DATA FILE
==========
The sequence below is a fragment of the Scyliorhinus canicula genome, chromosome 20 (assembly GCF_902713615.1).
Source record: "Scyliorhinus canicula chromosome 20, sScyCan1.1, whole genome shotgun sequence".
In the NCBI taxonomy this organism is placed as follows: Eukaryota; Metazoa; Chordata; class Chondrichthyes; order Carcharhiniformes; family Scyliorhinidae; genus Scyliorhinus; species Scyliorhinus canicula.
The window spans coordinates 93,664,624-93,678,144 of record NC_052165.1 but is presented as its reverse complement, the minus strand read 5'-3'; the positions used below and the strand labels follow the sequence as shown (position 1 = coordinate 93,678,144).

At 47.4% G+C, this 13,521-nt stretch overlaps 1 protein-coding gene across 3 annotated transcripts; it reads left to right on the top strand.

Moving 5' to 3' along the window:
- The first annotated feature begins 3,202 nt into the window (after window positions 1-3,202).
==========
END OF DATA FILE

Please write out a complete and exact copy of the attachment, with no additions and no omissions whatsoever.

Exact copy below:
The sequence below is a fragment of the Scyliorhinus canicula genome, chromosome 20 (assembly GCF_902713615.1).
Source record: "Scyliorhinus canicula chromosome 20, sScyCan1.1, whole genome shotgun sequence".
In the NCBI taxonomy this organism is placed as follows: Eukaryota; Metazoa; Chordata; class Chondrichthyes; order Carcharhiniformes; family Scyliorhinidae; genus Scyliorhinus; species Scyliorhinus canicula.
The window spans coordinates 93,664,624-93,678,144 of record NC_052165.1 but is presented as its reverse complement, the minus strand read 5'-3'; the positions used below and the strand labels follow the sequence as shown (position 1 = coordinate 93,678,144).

At 47.4% G+C, this 13,521-nt stretch overlaps 1 protein-coding gene across 3 annotated transcripts; it reads left to right on the top strand.

Moving 5' to 3' along the window:
- The first annotated feature begins 3,202 nt into the window (after window positions 1-3,202).